McKinnie also represented the U.S. during the 2016 FIBA 3×3 World Championships in Guangzhou, China. He averaged 3.1 points per game for the Americans, who finished with a silver medal. He also won a silver medal in the competition’s dunk contest.
But it literally cost McKinnie $175 to finally get noticed by the NBA. That’s how much McKinnie paid for a tryout with the Chicago Bulls’ G League team in September 2016. He not only made the roster but scored 16 points in the 2017 G League All-Star Game.
McKinnie made his NBA debut with the Toronto Raptors last season, averaging 1.5 points in sparse minutes in 14 appearances. The 6-foot-8, 215-pound forward spent most of last season with the Raptors’ 905 G League team, averaging 14 points and 7.5 rebounds per game.
McKinnie said he had several opportunities to join NBA training camps this past offseason. But his mentor, former NBA guard Will Bynum, pushed him to sign with the Warriors.
“I was talking to one of my big homies, Will Bynum, at his house,” McKinnie said. “He said, ‘Ain’t nothing else to think about. I don’t care what they offered you. It’s Golden State there. You have to go there and lay it all on the line.’ ”
McKinnie, 26, may not have had a chance to earn a spot on the Warriors’ roster if McCaw had signed his offer sheet, which is still on the table. And an injury to backup guard Shaun Livingston also aided McKinnie’s ability to get playing time.
Regardless, McKinnie appears to have played well enough to make it tough for the Warriors to let him go because of his hustle plays, rebounding on both ends and 3-point shooting. With a team full of scorers, the Warriors need to have players who do the little things, like Green, Andre Iguodala and now McKinnie.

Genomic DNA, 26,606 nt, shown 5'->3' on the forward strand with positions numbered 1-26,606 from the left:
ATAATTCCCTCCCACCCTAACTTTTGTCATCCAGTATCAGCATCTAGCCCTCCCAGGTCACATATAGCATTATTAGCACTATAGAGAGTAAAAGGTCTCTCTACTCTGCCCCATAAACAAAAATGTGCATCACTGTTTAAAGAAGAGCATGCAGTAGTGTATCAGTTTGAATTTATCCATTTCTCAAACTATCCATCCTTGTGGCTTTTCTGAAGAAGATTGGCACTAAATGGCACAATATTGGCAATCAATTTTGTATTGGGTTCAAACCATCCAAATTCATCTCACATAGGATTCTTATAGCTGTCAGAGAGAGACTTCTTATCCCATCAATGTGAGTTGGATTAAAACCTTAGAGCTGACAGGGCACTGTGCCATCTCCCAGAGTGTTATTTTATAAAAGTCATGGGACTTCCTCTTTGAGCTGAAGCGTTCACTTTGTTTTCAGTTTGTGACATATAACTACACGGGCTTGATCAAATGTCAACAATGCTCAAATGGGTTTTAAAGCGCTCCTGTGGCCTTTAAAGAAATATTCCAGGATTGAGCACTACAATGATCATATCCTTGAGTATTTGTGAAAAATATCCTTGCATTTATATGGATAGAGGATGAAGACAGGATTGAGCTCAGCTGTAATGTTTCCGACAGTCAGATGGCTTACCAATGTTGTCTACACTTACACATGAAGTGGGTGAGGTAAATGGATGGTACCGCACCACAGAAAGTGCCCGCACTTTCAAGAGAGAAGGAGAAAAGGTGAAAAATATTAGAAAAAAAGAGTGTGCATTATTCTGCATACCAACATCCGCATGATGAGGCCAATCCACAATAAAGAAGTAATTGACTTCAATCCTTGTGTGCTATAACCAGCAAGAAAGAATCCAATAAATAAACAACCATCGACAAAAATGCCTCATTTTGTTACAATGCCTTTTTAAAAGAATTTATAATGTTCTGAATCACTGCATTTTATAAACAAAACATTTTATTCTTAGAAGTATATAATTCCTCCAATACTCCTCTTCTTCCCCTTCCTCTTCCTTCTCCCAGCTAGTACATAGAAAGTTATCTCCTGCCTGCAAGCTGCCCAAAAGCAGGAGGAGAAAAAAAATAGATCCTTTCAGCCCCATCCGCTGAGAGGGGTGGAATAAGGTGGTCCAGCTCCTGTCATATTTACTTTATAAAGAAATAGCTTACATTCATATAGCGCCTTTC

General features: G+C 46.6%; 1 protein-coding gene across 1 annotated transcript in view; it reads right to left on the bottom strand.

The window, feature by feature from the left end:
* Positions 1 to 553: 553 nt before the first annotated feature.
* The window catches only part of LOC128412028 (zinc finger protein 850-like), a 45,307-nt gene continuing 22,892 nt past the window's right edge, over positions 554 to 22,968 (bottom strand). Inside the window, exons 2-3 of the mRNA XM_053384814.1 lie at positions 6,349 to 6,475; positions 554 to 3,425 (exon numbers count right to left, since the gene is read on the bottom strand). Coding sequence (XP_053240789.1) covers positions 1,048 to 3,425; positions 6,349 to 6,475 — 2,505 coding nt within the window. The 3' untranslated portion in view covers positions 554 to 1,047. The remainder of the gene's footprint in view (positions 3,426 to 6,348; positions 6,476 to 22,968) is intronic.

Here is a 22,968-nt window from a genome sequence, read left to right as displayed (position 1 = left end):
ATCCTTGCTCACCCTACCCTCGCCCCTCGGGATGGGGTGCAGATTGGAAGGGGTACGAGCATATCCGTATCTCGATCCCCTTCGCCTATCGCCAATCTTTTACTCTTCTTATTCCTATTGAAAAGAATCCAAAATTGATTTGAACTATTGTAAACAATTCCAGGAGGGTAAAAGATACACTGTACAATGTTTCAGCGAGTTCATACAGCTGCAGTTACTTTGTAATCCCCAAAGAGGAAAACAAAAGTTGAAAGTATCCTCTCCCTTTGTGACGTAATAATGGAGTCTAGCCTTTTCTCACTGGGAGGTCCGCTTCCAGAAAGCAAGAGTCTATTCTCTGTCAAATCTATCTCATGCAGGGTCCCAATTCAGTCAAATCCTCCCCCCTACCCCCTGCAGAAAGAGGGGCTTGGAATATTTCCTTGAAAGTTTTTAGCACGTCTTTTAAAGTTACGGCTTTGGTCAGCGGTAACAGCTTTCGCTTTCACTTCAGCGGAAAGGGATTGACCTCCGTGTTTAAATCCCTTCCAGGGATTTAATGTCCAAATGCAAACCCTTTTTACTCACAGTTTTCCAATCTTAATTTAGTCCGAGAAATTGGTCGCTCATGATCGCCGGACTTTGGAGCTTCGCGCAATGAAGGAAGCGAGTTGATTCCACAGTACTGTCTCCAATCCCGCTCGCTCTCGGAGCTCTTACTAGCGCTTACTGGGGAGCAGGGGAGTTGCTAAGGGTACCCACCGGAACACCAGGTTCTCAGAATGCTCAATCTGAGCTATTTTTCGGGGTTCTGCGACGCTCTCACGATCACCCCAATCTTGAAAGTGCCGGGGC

The Warriors have to decide by Jan. 7 whether to guarantee McKinnie and his $1.3 million salary for the season. His odds are looking better by the game.
“He is trying to make an impact, whether it’s rebounding the basketball, playing great defense or knocking down shots,” Curry said. “You love the confidence he has coming in. He knows he belongs. He knows he can help us win. And he knows he can impact the game.”
Said Kerr: “He’s been a huge surprise for us this year. He’s really come in and seized the opportunity.”
McKinnie also showed how comfortable he is with the Warriors when they recently danced to a hip-hop remix of Fergie’s rendition of the national anthem at February’s NBA All-Star Game. Green said McKinnie stole the show with his side-to-side dance moves.
“He definitely stole the show. I don’t know what that dance he did was called, but it was good,” Green said.
McKinnie said he has gained 10,000 new followers on Instagram since the video was posted.
“I jumped in the front and just did a dance that boosted my Instagram and social media a lot,” McKinnie said.
Before the Warriors’ road game against the Chicago Bulls on Oct. 29, he put some of that money to good use by buying his mother a home. McKinnie signed all the paperwork at the team hotel, with several family members there taking in the moment. His mom finally got the suburban Chicago home she had been dreaming of.
“She was sitting right next to me when I was there signing the documents. I’m just happy that I was able to do that,” said McKinnie, who scored 19 points in 26 minutes in front of his mother during the Warriors’ 149-124 victory.
A few days later, McKinnie took a spot at the table usually reserved for the team’s Big 4 and happily answered questions after the Warriors’ win against the Wolves.
“It doesn’t matter where you start,” McKinnie said. “You just have to keep working hard day in and day out. Just wait for the right opportunity to present itself. And when it does, take full advantage of it and see what happens.
“That is pretty much what I did. I just continued to work. You see where I am at now.”